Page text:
If you’re like most people, someone has commented on your weight at some point in your life. Maybe it was your friend in junior high school; perhaps a family member. However it happens, it can pierce your confidence when someone comments negatively about your body.
We have a wide variety of body types, shapes, and builds, most of which are somewhat genetically predispositioned. Born with the genes we are given from our parents, we have the power of lifestyle choices to shape our bodies further. Our genetic mold, like a cookie-cutter, sets the overall pattern, though. My parents are both lean and athletic, passing on such traits to me and my two sisters. From a young age, we were often called “skinny”.
We live in a weight focused, if not obsessed, culture. From the images and messages we receive from media and advertising, or the way we compare ourselves to each other, we are all affected by our own relationship with “weight”.
I haven’t met an American girl who, at some point in her life, hasn’t been on a diet or cleanse of some sort to lose weight. That includes myself. Food has always been a source of pleasure and positivity for me; I’ve eaten whatever I’ve wanted my whole life. After four years in college, though, I did gain about 10-15 pounds. Wanting to get back to my strong, athletic self, I tried the Atkins diet in 2003, when it was wildly popular. It worked well, but made me a little shaky from low blood-sugar. I was off that diet after one month, and reaffirmed my philosophy to simply listen to my body. I eat what I want to, in tune with what my body needs the most. I love a good pint of ice-cream as much as I do a glorious cup of blueberries. I need the calories.
Pretty much every single day of my life has involved some sort of rigorous physical activity, from a very young age. I’ve always had a ton of natural energy, and love to be physical. Over the years I’ve learned how important, if not medicinal, it is to expend my energy through exercise. Not just exercise, but outdoor physical adventure. A good, hard ride or run in nature not only makes me feel happy, but it calms me. It helps me focus, problem-solve, and think of new ideas. It also helps me to fall asleep each night within minutes. Being on the move so much keeps me in great shape.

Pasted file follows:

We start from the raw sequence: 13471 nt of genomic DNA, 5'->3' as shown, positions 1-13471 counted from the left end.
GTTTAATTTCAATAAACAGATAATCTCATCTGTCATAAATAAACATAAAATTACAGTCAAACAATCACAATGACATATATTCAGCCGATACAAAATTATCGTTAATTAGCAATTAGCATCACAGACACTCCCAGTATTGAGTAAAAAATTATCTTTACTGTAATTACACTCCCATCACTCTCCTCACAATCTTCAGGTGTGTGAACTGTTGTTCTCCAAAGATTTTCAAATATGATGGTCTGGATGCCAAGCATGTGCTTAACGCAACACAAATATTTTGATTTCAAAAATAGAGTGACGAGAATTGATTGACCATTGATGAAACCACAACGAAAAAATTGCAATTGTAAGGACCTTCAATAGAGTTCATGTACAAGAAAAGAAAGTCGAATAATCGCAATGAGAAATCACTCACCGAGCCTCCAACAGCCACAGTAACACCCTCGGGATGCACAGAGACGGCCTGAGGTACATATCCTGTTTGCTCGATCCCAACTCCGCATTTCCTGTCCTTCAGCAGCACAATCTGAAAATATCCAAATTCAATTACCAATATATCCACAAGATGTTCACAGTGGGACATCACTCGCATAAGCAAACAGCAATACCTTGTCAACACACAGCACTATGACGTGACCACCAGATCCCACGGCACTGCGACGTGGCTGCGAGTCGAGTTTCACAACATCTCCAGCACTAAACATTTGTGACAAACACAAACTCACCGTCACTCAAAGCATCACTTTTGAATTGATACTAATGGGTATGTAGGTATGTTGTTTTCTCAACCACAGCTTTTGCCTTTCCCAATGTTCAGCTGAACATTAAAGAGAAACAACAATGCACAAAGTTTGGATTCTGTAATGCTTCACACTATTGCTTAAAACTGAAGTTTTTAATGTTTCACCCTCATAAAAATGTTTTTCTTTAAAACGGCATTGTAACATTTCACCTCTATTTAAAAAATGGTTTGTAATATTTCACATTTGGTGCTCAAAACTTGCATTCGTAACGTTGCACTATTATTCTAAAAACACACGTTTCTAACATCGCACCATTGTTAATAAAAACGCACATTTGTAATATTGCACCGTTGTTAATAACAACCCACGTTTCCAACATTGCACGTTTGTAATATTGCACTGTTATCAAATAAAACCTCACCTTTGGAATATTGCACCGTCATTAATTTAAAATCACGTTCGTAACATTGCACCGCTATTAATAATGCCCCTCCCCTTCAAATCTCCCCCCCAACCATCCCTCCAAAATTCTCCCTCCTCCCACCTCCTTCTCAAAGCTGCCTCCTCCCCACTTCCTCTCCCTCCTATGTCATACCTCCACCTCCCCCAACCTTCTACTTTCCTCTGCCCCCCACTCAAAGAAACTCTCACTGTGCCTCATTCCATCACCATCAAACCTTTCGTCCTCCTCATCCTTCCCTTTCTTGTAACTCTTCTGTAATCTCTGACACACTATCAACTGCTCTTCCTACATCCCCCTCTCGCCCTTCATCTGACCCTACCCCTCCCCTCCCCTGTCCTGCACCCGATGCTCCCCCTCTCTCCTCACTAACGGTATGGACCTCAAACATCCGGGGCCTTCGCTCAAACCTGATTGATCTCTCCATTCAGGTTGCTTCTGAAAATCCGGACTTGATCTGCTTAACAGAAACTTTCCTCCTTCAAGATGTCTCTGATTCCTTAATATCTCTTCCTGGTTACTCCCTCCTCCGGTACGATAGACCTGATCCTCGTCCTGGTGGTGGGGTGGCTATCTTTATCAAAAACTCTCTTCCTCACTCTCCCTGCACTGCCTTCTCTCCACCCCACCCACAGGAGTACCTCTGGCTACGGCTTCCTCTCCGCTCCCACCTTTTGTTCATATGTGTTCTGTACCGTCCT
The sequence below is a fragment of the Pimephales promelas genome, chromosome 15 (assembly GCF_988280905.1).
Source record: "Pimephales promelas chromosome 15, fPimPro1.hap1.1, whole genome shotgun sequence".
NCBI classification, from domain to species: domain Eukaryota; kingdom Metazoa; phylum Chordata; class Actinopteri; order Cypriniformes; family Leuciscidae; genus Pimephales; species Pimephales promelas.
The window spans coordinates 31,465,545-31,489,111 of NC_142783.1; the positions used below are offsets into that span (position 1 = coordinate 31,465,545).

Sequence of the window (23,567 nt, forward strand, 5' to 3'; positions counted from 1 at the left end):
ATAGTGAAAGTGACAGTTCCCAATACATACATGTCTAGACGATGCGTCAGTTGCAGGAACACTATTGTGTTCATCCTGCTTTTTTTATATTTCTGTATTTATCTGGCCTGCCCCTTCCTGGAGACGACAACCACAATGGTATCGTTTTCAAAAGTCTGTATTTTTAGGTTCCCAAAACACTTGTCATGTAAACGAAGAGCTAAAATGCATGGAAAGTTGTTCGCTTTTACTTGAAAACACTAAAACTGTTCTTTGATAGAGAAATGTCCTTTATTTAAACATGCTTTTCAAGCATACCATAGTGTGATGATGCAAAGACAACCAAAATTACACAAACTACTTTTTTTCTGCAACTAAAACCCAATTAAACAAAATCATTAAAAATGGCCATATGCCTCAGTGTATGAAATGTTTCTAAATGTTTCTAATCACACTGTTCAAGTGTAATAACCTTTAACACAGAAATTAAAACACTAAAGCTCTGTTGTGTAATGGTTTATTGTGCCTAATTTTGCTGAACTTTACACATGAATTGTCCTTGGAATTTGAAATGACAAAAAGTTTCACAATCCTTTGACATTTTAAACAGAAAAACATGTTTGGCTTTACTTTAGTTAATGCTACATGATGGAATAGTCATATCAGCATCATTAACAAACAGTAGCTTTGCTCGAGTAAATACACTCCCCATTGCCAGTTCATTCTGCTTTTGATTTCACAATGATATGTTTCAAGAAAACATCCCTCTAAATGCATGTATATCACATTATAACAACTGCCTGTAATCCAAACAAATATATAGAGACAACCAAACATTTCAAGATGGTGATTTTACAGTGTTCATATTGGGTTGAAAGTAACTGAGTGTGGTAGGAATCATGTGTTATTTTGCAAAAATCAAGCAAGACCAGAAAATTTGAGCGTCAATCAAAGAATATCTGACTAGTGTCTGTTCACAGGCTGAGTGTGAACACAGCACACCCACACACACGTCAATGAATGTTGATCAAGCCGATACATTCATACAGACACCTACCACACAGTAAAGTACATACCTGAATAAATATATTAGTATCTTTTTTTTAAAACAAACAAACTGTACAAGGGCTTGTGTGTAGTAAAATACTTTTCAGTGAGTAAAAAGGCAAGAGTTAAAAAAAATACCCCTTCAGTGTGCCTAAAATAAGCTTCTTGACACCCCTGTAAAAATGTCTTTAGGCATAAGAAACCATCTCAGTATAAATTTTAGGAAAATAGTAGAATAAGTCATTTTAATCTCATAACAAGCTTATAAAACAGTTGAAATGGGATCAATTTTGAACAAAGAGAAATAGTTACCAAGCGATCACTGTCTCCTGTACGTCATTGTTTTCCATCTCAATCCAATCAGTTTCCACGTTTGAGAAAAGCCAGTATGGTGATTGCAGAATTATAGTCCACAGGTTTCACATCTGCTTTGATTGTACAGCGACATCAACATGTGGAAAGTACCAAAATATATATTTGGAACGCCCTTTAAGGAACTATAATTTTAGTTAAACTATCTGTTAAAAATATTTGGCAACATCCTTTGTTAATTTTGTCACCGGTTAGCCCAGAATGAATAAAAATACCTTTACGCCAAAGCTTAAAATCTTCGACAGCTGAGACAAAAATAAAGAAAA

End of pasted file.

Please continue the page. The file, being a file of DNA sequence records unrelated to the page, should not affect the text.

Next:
But please don’t call me “skinny” as if it’s a bad thing.
I have nothing against what I perceive to be “skinny”, but the judgment with which people say the word bothers me. I couldn’t do the things I can if I were “skinny”, without the muscles I have. That’s not arrogance, but fact. It takes strength and endurance to mountain bike for hours on end; to run up a steep hill; to hold plank position or downward dog for two minutes; to build a retaining wall in my backyard; to climb; to snowboard down a mountain. Some people assume I’m thin because I’m vain and want to look a certain way; they don’t know all of the cool things I can do as an athlete. They assume that I don’t eat much or diet like crazy. Comments have ranged from ignorant to rude to just plain mean.
“You must spend all day at the gym”.
“Gosh, you’re so skinny! Do you ever eat?”
“Are you okay?” with feigned concern.
“You look like you’re anorexic”.
Those are just a few of the plethora of comments I’ve heard over the years. I’ve been told I’m too athletic; too top-heavy for my small frame; my shoulders are too broad; my arms too muscular. I’ve even had my emotional well-being questioned; “Is she happy?” someone asked my friend while I was climbing at the gym. People can be quite creative and specific with their observations. From strangers to colleagues, friends, and family members, the gamut runs wide. The older I’ve gotten, the more I’ve learned to stand up for myself.
It’s inappropriate to comment on someone’s weight. I think it would be common sense, but no. There seems to be a double-standard with weight shaming. Would it ever be acceptable for someone to comment, “Wow, you’ve really put on some weight, haven’t you?” It would be considered totally rude! People would gasp in shock. To tell someone they’ve gained weight, or look fat, is taboo.
So why is it okay to tell someone they are too skinny?
I used to try to justify myself to such skeptics who would question me. “I exercise a lot; I eat well; I’m naturally thin”, I’d offer. Eventually, I became irritated that I was wasting my time dignifying such questions with an answer. Why did I have to explain myself to someone who was body-shaming me? Who were they to judge me and my body? Most of the time, they were projecting their own body issues onto me, but it hurt my feelings and made me defensive. I can’t make someone who doesn’t exercise regularly understand how hard I push my body, and it’s futile to try to change their mind or control their views.
It didn’t happen right away, but I became more curt in my responses to weight comments. Now I just frankly say, “I think it’s best not to talk about other people’s weight”, and change the subject. I try not to take it personally, even though I still feel a bit offended. If I’m feeling feisty, I’ll retort, “Want to go run 7 miles with me? Want to ride a bike through the forest up and down (mostly up!) steep hills for two hours?!”
It’s important to keep our opinions in perspective; to take them with a grain of salt. Who are we to decide what’s right or healthy for someone else? We should be supportive of each other, and positive with our words. Although we may interpret someone to be “too skinny” or “too fat”, that doesn’t make it so. Beauty is in the eye of the beholder, as the old adage goes. Look at all of the different cultures around the world, and all of the different types of beauties, lifestyles, and diets they embrace.
At the end of the day, we’re all the same: human. There is no one right way to eat, no magic diet. There is no one perfect weight, body type, or way to live your life. As I always say, just do you.
To each their own Flow; to each their own Grace.